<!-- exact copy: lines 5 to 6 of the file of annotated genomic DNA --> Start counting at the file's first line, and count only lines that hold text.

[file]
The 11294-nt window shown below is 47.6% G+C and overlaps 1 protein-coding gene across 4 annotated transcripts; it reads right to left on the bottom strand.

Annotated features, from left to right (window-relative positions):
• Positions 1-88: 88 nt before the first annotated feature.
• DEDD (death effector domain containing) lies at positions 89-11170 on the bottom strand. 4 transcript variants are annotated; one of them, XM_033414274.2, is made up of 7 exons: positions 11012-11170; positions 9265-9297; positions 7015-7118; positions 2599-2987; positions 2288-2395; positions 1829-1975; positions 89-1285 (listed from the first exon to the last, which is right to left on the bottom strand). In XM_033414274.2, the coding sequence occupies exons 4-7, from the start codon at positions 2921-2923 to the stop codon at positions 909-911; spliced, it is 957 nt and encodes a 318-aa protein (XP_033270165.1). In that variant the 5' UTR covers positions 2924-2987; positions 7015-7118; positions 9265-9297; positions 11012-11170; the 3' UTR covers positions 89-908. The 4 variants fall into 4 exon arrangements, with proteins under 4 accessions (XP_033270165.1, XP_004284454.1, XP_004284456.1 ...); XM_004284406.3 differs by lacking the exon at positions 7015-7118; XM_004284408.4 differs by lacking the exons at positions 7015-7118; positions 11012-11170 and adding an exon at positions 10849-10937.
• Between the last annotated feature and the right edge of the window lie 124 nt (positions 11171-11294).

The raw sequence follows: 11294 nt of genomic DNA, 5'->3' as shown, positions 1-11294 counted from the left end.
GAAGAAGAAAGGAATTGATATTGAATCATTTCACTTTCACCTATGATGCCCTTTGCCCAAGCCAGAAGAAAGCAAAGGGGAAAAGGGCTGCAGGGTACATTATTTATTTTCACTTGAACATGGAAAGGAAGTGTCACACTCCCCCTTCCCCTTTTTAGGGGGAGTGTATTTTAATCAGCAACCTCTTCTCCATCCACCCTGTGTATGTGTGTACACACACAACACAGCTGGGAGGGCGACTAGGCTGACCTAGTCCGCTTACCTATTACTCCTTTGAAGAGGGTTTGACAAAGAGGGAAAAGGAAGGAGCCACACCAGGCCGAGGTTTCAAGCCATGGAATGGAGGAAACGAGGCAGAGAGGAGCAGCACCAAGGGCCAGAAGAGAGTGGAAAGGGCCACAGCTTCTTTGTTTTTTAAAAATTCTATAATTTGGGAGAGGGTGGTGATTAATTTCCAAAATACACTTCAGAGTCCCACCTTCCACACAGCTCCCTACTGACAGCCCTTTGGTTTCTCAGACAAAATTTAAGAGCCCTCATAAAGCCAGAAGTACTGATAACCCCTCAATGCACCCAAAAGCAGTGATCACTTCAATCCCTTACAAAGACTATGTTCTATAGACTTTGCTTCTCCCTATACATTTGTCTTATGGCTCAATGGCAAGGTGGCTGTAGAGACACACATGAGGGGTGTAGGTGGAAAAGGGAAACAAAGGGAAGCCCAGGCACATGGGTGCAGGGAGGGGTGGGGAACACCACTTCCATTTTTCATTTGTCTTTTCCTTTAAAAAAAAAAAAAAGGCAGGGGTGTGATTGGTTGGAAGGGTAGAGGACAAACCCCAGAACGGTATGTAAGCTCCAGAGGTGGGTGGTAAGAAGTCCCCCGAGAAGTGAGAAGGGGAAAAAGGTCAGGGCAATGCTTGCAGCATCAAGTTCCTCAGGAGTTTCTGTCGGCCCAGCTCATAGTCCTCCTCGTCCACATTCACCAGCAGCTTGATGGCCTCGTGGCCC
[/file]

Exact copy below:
• Between the last annotated feature and the right edge of the window lie 124 nt (positions 11171-11294).

The raw sequence follows: 11294 nt of genomic DNA, 5'->3' as shown, positions 1-11294 counted from the left end.